Ah Dai, as I called her, was a dulang washer. Despite tin mining companies using modern equipment such as tin dredges and pumps, many Chinese women in the 60s and 70s still did the traditional method of tin extraction, or dulang washing. Using a large circular tray, they would swished soil around, leaving the heavy tin deposits at the bottom. This long and slow process often required them to stand in mine waters all day, bent over almost double. The scarf and hat, as well as the long sleeves, were to protect them from the harsh sun.

Ah Dai would cycle to the mines behind my mum’s old home, and worked from dawn til sunset. On the basket is a dulang washing ‘license’, which allows them to work in a certain area. The tin is often sold to the company owning the mine. It was hard work and didn’t bring in a  lot of money, but for many households back then, every bit counted.


Scale used to weigh tin. The bags were heavy !


Fine tin ‘sand’, before they are processed into actual tin products.


The second floor had rooms dedicated to leisure.

Opium was a vice that many Chinese got addicted to. First considered a luxury for the rich, it soon became widespread even among the general population and was a serious problem in China (the Qing Dynasty fought a war with the British, who were importing in opium through their plantations in India. China lost, and were forced to open their ports to trade). When the Chinese diaspora migrated, they brought the practice over to Malaya.

Since those allowed to enter the Hakka Tin Miners Club were rich, the opium room had all the comforts – big wooden beds and cool pillows made from marble (Chinese people slept on hard pillows).


Just like any drug, smoking opium wasn’t a good thing as it caused severe addiction. Often, addicts would spend a large amount of money, time and energy on opium, contracting health problems and wasting their lives away.

20161002_101004-tile A black and white photo of Japanese prostitutes in Malaya. The four vices back then were considered to be opium, gambling, prostitution and triads (secret societies).


Next, we came to the VIP lounge or the Clubhouse, the most exclusive room in the building. Big and airy with whitewashed walls, the room was well lit with tall windows that let in lots of sunlight. Mannequins were posed to reenact scenes of how the rich Hakka tin miners would gather and play gambling games, such as mahjong, gin rummy, poker and more. They would be entertained by singing and dancing girls.


The wealthy dressed in two styles – traditional (right), or Western, emulating the Europeans.


A guessing game involving counting the number of seeds (?). Members of the club would often drink and smoke as they gambled.


On one side of the wall, list of the wealthy and prominent club members. Notice that some of them are in traditional Qing Dynasty costumes.

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Did you know that back in the days, you had to have a license to own a TV? 


An antique radio.


Of course one can’t run an exclusive clubhouse without some high quality alcohol.

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Last but not least, we checked out the top floor, which was considerably smaller than the rest. The area was used for guests who wanted to stay the night. The history of the Hakka people were displayed in an exhibition space. Guests can also try on their costumes.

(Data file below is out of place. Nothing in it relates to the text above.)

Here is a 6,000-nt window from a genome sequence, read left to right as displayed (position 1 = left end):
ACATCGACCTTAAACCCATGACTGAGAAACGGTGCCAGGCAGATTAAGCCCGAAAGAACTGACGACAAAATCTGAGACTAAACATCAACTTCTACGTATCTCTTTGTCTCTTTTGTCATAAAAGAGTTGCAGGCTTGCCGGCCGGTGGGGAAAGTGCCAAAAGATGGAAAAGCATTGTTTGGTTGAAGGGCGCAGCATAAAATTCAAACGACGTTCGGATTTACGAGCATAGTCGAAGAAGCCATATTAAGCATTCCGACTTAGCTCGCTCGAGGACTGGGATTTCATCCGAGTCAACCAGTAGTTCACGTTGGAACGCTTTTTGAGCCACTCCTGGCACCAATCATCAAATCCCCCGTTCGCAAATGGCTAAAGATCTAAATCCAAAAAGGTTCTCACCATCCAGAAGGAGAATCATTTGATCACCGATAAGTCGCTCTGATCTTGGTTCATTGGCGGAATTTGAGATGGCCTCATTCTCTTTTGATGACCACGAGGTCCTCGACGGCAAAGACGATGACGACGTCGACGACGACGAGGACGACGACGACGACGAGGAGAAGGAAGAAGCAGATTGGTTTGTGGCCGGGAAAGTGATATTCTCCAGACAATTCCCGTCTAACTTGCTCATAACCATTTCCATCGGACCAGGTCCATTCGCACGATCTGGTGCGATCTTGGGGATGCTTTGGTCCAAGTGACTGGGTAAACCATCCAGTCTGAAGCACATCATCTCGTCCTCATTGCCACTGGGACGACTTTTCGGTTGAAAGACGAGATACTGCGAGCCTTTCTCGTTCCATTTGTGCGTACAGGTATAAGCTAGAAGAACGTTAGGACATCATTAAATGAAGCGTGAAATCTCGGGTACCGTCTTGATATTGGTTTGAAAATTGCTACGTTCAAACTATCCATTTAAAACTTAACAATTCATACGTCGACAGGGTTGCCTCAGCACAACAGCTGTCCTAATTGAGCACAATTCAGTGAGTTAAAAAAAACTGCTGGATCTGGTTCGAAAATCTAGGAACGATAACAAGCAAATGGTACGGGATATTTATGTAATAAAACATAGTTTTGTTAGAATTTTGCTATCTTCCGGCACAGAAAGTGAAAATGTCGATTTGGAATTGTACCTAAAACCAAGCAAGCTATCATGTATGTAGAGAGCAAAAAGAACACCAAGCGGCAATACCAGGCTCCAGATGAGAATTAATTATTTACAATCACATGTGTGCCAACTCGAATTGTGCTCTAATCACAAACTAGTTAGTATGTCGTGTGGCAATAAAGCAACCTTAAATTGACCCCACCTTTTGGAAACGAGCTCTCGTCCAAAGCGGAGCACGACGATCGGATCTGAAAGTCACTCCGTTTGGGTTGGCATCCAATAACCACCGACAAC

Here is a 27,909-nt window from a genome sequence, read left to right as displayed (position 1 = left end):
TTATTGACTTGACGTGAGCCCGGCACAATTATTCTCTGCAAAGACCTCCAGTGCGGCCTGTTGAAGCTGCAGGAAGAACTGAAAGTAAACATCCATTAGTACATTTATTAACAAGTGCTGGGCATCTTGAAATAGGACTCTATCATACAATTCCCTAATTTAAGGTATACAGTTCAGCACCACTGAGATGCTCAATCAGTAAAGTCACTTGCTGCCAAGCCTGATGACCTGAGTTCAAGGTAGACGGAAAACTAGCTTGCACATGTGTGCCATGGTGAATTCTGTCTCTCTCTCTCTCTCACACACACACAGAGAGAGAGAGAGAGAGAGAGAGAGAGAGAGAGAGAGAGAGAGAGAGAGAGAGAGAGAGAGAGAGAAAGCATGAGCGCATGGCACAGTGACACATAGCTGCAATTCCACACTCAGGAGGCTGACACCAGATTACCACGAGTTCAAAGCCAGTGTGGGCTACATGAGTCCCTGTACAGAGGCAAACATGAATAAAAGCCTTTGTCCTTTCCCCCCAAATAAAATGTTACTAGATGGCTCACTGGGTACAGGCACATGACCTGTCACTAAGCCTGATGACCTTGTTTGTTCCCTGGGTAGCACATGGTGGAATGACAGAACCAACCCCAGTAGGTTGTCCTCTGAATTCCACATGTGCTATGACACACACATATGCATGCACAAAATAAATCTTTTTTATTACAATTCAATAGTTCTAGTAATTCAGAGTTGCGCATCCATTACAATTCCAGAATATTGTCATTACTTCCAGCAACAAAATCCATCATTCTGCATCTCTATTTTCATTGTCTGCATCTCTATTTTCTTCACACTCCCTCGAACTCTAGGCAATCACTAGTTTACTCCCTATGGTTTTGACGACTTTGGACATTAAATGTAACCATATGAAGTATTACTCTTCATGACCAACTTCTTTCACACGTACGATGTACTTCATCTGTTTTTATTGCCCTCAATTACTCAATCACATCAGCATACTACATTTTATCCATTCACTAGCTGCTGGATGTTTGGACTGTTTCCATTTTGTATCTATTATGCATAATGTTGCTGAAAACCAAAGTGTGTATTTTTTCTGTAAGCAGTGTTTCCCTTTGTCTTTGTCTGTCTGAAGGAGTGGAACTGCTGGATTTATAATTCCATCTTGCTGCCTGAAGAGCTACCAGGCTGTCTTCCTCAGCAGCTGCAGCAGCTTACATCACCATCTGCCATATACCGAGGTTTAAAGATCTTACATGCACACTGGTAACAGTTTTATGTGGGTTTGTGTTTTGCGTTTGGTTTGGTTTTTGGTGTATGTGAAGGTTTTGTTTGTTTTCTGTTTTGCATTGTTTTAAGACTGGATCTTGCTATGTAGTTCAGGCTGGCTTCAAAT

Our guide explained that the top floor was in disrepair when the building was handed over to the heritage organization to be converted into a museum. Now, the rooms have been reconstructed to resemble the 1930s and 1960s era , with beds, washing basins, mirrors, dressing table and oil lamps.

The Han Chin Pet Soon museum is a must visit for travellers to Ipoh. It’s educational and offers an interesting insight into the lives of Chinese immigrants, their success stories and their contributions to building Ipoh and the country as a whole. 10/10!

Entrance to the museum is free, but visitors must join a guided tour. On less busy days they might allow you to walk-in but to be safe, try booking online at


3, Jalan Bijeh Timah, 30100 Ipoh, Perak, Malaysia

Phone: +60 5-241 4541

Opening hours: 930AM – 5PM (closed on Monday)

Hakka Food in Puchong @ Hakka Passion, Bandar Puteri Puchong


Hakka Passion first opened at a corner shoplot in Bandar Puteri, but they picked the worst location to do so coz that spot is notorious for bad ‘fengshui’ (ie it’s in a busy area but people seem to walk right past it for some reason. Several shops have opened and closed down in the same spot). So it was a good thing that they moved a couple of blocks away to a nicer location. Business seems to be booming here, judging from the full-house dinner crowd.


Our food took a long time to arrive, so I nibbled on condiments. Sambal belacan is a mix of chilli paste and prawn roe + dried shrimps. Super addictive, but also loaded with cholesterol.


Tofu in pumpkin sauce. Looked yucky and sad, but tasted amazing. The tofu, which was lightly fried on the outside, was soft and silky on the inside. The pumpkin sauce was thick, almost like creamy pumpkin soup, and it was mixed with generous bits of minced pork and mushrooms for added texture. Easily best dish of the night.


They messed up one of our orders and gave us this lotus root with carrots, green peas and cashews. We gave it back coz mum cant eat lotus root, but since it looked nice I took a pic anyway.


Deep fried Hakka pork. Well flavoured with five spice powder, crunchy and tender. Felt it could use a bit more fat, coz it was very lean even though they used pork belly.


Chicken in rice wine and fermented bean paste, which gave it that distinct red colouring. The chicken was just right – not tough nor too tender with a nice bite, and the sauce had a slightly bitter but aromatic tang from the wine. Overall, quite tasty!


Claypot mixed veggies. I don’t like cabbage so I didn’t really eat much. It also had woodear fungus, vermicilli and beancurd.